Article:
Vinyl Related News and Video’s

Rather than add to existing threads elsewhere, I thought it would be interesting to collate vinyl related news/video’s in one thread for us looking to read/watch/keep up on the latest content.

Here is a long, but very interesting, video of a recent interview of Kevin Gray:

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Very interesting video and great thread to give hints on such videos or maybe also new audiophile vinyl release series.

Never heard Kevin to praise tubes so much and mentioning his private all tube recording and cutting setup in planning to do analog tape sources or direct discs.

Also interesting to hear him again on the SFS Mahler Symphony cycle I mentioned so often here. All guys including our host speculating on unavoidable limitations of most dynamic music put on vinyl…listen to Kevin and how the vinyl release wasn’t just preferred by the consumers who compared it with the SACD. Unfortunately the guys stated but didn’t dig deeper into why digitally sourced vinyl can sound so much better than the digital media.

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Based on everything I’ve learned, I have a simple theory on this. I’m sure the physics will back up what I’m saying here, but I have to say I don’t have much time to do the thesis. Maybe an aspiring physics doctoral candidate who loves vinyl might opt to do their thesis on this topic.

And so the theory goes…

Recording digital onto vinyl brings the mechanics of motion physics into play. Where DACs work to represent sound as electric signal approximations subject to Electromagnetic physics, the representation of sound conferred by tracing grooves into vinyl are subject to, and limited by, Newtonian physics.

Most DACs try to represent a sound wave by approximating the curve of the line between two sample points. That approximation often extrapolates additional data that do not exist in the original signal. The better ones try to draw a bezier curve. The worst ones draw a straight line.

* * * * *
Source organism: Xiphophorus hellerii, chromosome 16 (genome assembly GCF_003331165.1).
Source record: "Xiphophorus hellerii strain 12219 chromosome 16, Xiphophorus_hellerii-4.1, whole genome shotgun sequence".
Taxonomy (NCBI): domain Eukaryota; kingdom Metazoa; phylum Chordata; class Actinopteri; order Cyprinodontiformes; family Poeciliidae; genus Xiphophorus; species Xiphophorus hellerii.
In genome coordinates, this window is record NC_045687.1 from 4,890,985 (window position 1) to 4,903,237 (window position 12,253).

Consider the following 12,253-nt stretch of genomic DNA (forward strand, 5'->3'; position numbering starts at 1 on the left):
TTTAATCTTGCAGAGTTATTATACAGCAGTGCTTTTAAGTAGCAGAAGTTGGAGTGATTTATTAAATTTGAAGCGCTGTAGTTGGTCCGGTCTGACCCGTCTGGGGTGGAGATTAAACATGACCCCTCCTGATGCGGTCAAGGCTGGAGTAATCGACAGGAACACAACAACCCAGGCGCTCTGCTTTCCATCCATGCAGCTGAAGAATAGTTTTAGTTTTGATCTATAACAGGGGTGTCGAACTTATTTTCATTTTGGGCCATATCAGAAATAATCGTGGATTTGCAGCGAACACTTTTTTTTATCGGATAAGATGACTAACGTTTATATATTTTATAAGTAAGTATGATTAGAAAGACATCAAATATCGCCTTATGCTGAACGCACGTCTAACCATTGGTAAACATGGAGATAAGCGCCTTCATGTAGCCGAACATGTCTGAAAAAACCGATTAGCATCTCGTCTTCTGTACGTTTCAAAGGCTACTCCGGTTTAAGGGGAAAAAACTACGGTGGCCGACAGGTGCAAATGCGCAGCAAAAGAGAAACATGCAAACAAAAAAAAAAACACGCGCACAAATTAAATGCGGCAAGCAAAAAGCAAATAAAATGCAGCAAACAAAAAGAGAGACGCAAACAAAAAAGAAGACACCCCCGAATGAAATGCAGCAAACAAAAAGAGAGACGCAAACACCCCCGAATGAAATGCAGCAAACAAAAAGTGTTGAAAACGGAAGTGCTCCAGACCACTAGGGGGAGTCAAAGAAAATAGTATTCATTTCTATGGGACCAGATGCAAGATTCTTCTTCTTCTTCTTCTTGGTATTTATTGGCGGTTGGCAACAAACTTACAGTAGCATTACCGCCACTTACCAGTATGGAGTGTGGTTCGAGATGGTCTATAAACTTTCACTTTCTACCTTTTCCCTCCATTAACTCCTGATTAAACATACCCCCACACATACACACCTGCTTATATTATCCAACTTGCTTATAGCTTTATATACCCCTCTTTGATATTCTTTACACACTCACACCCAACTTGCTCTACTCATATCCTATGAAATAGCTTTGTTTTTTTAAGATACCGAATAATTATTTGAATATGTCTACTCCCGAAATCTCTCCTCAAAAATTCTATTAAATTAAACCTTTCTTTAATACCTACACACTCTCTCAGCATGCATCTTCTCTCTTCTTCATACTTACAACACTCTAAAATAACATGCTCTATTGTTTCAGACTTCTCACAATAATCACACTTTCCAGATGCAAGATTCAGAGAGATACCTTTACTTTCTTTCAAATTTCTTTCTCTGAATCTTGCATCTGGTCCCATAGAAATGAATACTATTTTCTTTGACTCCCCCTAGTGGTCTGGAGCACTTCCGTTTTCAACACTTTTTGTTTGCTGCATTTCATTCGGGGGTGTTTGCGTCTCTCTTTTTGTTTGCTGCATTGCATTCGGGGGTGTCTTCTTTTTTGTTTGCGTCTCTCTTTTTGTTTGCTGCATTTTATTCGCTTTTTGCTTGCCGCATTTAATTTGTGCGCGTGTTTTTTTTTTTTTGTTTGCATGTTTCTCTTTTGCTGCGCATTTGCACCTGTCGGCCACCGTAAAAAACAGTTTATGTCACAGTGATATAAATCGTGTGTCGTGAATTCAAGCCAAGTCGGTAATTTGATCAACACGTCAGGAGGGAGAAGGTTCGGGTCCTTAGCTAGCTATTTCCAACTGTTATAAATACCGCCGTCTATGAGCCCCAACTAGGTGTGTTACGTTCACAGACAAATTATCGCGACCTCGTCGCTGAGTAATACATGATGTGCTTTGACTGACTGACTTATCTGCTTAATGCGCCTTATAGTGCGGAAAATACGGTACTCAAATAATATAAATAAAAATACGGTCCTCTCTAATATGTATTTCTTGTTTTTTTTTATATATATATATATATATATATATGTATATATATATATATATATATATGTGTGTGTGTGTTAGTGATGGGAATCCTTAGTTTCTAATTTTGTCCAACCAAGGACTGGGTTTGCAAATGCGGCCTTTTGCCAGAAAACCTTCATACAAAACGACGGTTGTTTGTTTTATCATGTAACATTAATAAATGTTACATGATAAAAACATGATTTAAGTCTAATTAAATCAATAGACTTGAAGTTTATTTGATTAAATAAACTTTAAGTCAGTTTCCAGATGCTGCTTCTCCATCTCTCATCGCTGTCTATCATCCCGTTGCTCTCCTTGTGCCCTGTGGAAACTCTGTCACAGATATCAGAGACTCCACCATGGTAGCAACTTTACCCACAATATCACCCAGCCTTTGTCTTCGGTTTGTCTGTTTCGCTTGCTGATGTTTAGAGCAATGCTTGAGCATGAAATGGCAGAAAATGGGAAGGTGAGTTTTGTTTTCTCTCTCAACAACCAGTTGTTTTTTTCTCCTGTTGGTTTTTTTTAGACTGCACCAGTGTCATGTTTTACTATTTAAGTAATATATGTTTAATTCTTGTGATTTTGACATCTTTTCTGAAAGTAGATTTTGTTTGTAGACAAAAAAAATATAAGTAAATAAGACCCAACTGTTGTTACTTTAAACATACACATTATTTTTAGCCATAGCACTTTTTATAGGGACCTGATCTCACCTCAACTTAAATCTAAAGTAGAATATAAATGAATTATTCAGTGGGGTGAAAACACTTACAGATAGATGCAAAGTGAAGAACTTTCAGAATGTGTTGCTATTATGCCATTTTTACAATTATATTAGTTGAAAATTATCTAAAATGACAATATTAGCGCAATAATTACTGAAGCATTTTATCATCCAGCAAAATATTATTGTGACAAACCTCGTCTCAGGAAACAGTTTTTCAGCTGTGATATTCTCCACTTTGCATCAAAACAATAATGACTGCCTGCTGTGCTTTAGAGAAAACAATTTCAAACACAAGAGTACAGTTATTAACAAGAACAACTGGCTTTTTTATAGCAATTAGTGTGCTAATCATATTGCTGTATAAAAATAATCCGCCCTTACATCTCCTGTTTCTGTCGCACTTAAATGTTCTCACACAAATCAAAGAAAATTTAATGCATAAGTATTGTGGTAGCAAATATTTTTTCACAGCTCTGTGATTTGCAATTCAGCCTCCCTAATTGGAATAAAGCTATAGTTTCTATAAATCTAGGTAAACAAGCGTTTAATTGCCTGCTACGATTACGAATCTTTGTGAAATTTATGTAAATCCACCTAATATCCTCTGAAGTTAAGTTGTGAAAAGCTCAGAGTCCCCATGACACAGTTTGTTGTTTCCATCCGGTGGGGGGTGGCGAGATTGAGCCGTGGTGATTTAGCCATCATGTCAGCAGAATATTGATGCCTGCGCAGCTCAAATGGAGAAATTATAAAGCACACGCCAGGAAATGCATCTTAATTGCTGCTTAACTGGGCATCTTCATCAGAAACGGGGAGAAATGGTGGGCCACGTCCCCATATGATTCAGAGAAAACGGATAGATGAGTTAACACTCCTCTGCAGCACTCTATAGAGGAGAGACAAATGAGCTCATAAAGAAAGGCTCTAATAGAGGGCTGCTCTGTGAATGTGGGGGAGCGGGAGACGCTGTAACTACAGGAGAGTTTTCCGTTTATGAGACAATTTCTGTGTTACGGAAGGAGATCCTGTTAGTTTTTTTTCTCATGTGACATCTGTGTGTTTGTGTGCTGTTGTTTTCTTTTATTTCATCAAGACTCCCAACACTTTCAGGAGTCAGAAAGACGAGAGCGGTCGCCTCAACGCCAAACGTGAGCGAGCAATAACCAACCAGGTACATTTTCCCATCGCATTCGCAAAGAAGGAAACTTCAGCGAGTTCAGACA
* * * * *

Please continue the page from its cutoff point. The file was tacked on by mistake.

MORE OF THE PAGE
So what does a cutting lathe draw? With a vinyl cutting lathe, the movement of the cutting stylus is bound by the properties of and limitations of the physics of the stylus against vinyl. Newton’s three laws of motion governs the stylus movement and limits how the groove can be shaped.

As such, vinyl is unable to track wave motions that exceed it’s physical limits and acts like a band pass filter for signals that can only be accomplished via the limits of carving a curve into vinyl… kind of like a car that understeers when taking a sharp corner.

Why does this sound better? My best guess is that vinyl limited motion is physical in nature and our ears are built to understand sounds generated from tangible, physical interactions. Digital waves are unnatural in that they do not originate from physical phenomena, but rather an approximation of a sampling of physical phenomena… at least until they’re cut back into vinyl.


That’s at least an interesting theory! We probably can’t finally tell if this or rather the difference to the studio DAC’s sound enriched by the cutting processes and turntables artifacts and sound generate the vinyl sound.

As also the latter differ from album to album in the case we talk about, my theory is that it’s mainly the (for the vinyl version) missing digital media production step and the somehow different mastering process.

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I heard from a friend that MoFi will be announcing shortly three new One-Steps: Eagles, Eagles Desperado, and Cannonball Adderly - Somethin’ Else

For those in the US, you can call Music Direct today and they will take preorders via the phone to ensure you are assigned a copy. My guess is these sell out quickly.


Short update - the (2) Eagles One-Steps are now officially on the MoFi site if you’d like to preorder them.